· The destruction of northern ecosystems (e.g., trees, caribou, polar bear) and replacement by impoverished more southerly ecosystems prone to erosion and collapse (tundra). In other words, the new ecosystems not only decimate existing northern species but replace them with more temperate ecosystems that are far less functional (and therefore less arable) than the temperate ecosystems we have now. To put it bluntly, if humanity looks to survive in the future on the bounty of Canada and Siberia, wildfires are going to make that far more difficult.

· There is a strong danger of increased carriage of black soot (black carbon) to areas of existing land and sea ice in the Arctic (apparently, not in the Antarctic). This may well speed up Greenland land ice melt and Arctic sea ice seasonal melting significantly, thus turbocharging that part of sea level rise. So far, this seems less of a factor, but with the increasing power of wildfires, all bets are off.

People Start Seeing Climate Change In Their Jobs

To me, one of the striking things in Struzik’s book is the extent to which western firefighters are having their noses rubbed into the fact of climate change. Granted, this awareness is centered in those firefighting coordinators who must plan for each season’s likely wildfires. However, Struzik suggests that any experienced wildfire fighter recognizes the differences from 20-30 years ago – and certainly some awareness should be rubbing off on newbies.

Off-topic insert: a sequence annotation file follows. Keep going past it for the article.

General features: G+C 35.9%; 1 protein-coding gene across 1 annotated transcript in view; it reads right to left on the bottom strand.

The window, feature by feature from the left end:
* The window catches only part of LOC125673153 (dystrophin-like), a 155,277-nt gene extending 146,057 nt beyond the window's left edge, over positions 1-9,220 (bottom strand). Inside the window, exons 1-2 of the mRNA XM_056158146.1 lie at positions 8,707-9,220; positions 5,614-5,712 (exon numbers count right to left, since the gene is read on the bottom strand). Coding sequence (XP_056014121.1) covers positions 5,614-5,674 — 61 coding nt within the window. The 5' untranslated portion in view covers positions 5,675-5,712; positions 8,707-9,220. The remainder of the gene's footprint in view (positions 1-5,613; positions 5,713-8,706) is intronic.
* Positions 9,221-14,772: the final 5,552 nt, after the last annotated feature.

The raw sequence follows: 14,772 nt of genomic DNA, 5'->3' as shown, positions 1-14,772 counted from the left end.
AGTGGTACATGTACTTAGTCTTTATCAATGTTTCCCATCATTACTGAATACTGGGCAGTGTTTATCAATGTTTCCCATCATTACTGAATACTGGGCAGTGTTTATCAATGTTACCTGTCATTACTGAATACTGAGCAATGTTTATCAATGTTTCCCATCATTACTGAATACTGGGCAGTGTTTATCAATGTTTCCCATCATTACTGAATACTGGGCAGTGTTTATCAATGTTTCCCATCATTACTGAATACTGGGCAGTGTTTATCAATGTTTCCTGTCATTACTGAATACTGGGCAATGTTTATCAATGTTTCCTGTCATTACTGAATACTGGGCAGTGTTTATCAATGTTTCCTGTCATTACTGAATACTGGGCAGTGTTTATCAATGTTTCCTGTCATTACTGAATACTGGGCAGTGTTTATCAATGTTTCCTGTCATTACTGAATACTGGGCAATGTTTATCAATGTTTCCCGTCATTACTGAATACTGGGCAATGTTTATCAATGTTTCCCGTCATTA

To me, this puts the debate about climate change on a whole different level. Generally, firefighters are part and parcel of communities; they can’t be written off as “outside” environmentalists and scientists. And climate change is not something they can face or not face as part of being a well-rounded person outside of their jobs – handling climate change is now an integral part of their jobs. At the very least, this ought to change somewhat the conversation from caricatures of “us vs. them” or “effete soft-hearted eggheads” vs “hard-headed real-world types.”

The Wildfire Breaking Point

If there is a sense of urgency in Struzik’s Firestorm, it lies primarily in his worries about our responses to the increasing threat over the last 30 or so years. He documents how very recent fires such as the one near Fort McMurray came very close to being far, far worse in terms of lives lost and destruction of valuable property. He suggests that although there has been a massive increase in the knowledge of how to manage wildfires for the best combination of destruction followed by ecosystem repair, minimal long-term impact on human and plant/animal environment, and long-term solutions to the increasing pressure of humans on forest environments, these have been far from widely applied in the field. Instead, asserts Struzik, lack of government and other funding means that, more and more, long-term strategy is coming in a poor second to simply managing to contain the next season’s fires.